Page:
The Ultimate Guide to Cluster Feeding: What Is it, How Long Does it Last, and Why Does it Happen?

Updated: August 4, 2020
You might be wondering if your baby is going to eat like this forever. If you're experiencing cluster feeding, it's important to understand what it is, why it's happening, and what you can do to support your baby during this time. HeHe Stewart, a Doula and Birthing Expert, breaks down everything new parents need to know about cluster feeding.
What is cluster feeding?

Ahhh! You’ve just had a baby! Congrats! You’re wondering if this little human is going to eat like this forever? Not quite, but there will be times where your baby eats more than usual. This is called cluster feeding and it is normal, even expected, as your baby develops.

More: What to Expect During the Early Weeks of Breastfeeding

Cluster feeding is defined as your baby nursing more frequently, but not necessarily for longer. It may look like ‘snacking’ or it may be more of a constant nursing session. These seemingly random days of cluster feeding are perfectly aligned with your baby's growth. We can use these cluster feedings as insights to what is happening with your baby!

When Will Your Baby Cluster Feed and What Does it Mean for Development?

  • 1-2 days old - Sensory system is developing to adjust to life on the outside.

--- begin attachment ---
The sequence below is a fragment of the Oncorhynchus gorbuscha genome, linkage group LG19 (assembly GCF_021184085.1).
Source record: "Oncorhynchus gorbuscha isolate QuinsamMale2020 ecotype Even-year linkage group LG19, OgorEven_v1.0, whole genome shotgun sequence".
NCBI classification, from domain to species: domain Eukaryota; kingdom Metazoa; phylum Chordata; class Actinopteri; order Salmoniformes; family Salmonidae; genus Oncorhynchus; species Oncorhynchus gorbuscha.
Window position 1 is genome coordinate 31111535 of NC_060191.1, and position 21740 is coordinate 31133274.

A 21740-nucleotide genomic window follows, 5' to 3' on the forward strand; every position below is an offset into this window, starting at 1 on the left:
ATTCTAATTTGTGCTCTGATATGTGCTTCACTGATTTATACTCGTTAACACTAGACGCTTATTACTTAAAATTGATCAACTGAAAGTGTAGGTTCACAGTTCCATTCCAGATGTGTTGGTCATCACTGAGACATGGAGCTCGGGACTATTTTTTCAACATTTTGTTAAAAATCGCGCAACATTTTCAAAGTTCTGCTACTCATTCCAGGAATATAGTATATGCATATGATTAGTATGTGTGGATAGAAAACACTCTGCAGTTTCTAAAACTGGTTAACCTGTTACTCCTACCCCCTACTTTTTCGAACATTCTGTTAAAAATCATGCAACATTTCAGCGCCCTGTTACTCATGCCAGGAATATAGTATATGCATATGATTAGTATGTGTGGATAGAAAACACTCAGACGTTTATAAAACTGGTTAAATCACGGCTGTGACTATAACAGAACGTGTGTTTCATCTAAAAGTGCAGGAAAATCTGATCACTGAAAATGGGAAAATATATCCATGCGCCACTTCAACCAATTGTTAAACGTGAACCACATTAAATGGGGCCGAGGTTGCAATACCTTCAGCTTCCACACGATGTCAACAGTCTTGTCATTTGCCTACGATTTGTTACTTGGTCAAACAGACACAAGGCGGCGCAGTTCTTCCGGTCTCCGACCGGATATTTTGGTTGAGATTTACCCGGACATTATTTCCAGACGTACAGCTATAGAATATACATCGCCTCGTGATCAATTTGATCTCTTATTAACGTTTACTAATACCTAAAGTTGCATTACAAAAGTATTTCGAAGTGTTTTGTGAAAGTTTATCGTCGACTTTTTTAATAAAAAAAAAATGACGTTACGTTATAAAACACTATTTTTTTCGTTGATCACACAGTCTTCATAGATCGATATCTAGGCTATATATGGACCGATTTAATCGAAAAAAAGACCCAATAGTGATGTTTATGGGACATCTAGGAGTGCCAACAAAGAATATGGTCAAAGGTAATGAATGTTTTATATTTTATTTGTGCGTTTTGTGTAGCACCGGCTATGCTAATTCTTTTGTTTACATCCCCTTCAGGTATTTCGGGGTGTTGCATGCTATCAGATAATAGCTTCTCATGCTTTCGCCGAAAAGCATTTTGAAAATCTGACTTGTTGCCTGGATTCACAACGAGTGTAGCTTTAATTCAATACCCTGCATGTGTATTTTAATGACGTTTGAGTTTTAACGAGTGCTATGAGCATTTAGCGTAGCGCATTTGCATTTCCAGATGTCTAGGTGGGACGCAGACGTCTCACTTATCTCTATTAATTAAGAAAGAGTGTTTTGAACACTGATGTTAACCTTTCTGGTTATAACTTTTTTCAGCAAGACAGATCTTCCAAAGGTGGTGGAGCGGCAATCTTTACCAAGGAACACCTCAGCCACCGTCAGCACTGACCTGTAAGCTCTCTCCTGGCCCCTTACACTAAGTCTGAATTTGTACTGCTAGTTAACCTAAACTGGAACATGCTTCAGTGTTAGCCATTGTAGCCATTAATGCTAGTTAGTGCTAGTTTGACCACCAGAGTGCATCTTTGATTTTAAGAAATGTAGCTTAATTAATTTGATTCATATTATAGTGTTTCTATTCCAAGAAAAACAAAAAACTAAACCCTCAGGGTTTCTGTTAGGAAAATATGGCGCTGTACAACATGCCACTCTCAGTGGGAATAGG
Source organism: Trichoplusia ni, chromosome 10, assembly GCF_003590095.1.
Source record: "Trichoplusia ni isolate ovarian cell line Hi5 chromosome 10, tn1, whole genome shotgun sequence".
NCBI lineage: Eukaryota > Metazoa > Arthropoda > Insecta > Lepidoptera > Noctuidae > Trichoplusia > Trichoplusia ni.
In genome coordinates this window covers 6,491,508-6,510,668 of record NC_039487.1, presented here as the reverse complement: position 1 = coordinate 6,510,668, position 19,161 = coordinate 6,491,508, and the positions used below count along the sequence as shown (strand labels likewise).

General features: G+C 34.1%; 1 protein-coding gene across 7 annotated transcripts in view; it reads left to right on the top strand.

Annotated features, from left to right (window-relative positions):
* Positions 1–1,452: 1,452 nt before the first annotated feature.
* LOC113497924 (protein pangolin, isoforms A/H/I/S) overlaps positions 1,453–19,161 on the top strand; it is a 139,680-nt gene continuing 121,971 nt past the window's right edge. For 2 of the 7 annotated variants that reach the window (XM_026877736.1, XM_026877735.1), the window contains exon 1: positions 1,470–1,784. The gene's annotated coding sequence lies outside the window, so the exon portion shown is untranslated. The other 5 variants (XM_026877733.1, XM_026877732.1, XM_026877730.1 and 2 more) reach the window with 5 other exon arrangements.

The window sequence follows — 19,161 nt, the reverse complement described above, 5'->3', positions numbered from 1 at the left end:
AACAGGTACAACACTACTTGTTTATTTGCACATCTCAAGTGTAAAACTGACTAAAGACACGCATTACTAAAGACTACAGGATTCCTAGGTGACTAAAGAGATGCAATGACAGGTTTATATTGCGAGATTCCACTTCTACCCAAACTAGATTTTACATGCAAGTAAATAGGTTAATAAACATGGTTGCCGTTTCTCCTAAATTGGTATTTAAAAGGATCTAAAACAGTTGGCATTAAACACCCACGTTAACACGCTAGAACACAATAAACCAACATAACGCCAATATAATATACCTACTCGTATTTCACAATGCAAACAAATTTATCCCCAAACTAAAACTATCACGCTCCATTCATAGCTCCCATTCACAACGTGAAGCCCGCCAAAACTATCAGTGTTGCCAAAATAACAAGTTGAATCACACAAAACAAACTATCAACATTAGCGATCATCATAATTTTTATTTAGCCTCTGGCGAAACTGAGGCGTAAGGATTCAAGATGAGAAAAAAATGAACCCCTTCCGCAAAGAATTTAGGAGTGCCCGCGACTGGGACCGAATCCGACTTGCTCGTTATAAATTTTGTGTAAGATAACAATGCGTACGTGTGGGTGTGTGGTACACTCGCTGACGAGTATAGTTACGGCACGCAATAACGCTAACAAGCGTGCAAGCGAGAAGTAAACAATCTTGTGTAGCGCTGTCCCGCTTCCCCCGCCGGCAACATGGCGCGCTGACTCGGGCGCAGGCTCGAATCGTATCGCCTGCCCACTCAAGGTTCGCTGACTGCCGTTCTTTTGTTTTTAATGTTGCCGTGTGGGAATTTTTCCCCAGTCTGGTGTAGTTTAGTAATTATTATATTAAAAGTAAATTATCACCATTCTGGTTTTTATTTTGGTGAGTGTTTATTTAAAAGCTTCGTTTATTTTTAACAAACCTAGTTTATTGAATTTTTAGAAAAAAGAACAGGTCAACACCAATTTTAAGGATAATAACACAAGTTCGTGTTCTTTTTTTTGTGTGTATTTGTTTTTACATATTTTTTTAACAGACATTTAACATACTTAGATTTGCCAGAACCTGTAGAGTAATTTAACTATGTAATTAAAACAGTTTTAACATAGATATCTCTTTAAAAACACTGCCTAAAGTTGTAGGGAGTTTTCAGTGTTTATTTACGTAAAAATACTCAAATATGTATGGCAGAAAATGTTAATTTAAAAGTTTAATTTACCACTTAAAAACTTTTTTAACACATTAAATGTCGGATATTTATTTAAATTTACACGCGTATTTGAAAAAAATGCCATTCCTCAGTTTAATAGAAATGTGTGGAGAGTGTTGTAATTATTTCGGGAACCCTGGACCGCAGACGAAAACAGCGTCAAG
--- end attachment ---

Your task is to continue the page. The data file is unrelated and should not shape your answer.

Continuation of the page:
• 7 days - Physical growth spurt (your baby is also sloughing off the neurons they don’t need on the outside  - opposed to being in the womb).
  • 2 weeks - Physical growth spurt.
  • 4 weeks - Emotional development (you may notice they respond to their environment and are settled by soothing sounds).
  • 6 weeks - Physical growth spurt and eyesight develops (you may notice your baby looking around more than normal).
  • 8 weeks - Physical milestone of holding their head up.
  • 12 weeks - Language development (their receptive language is always on at this point!)
  • 16 weeks - Physical milestone - learning to roll.

Why Does Cluster Feeding Happen?

Your baby is growing! There are some major milestones that happen in those weeks. The above schedule is the developmental milestones your baby will hit - physically, emotionally, and intellectually. In the first four months of life, your baby will begin to develop language, hold their head up, roll over, and so much more! 

For example, at six weeks old, your baby’s eyesight will develop rapidly. They will go from having the ability to see black, white and red to having the ability to see all the colors. They will also see much clearer. It’s amazing to think that your baby can now see clearly for the first time since birth. However, one thing parents also need to understand is that this development will result in heightened cortisol (stress hormone) production. In other words, your baby is going to be stressed to the max. They are going to need to nurse often because the stress will burn calories, but you may also notice them do what we refer to as "comfort nursing." By being skin to skin with you and latched, they are getting rushes of oxytocin (feel good hormones that are comforting since their cortisol levels are so high).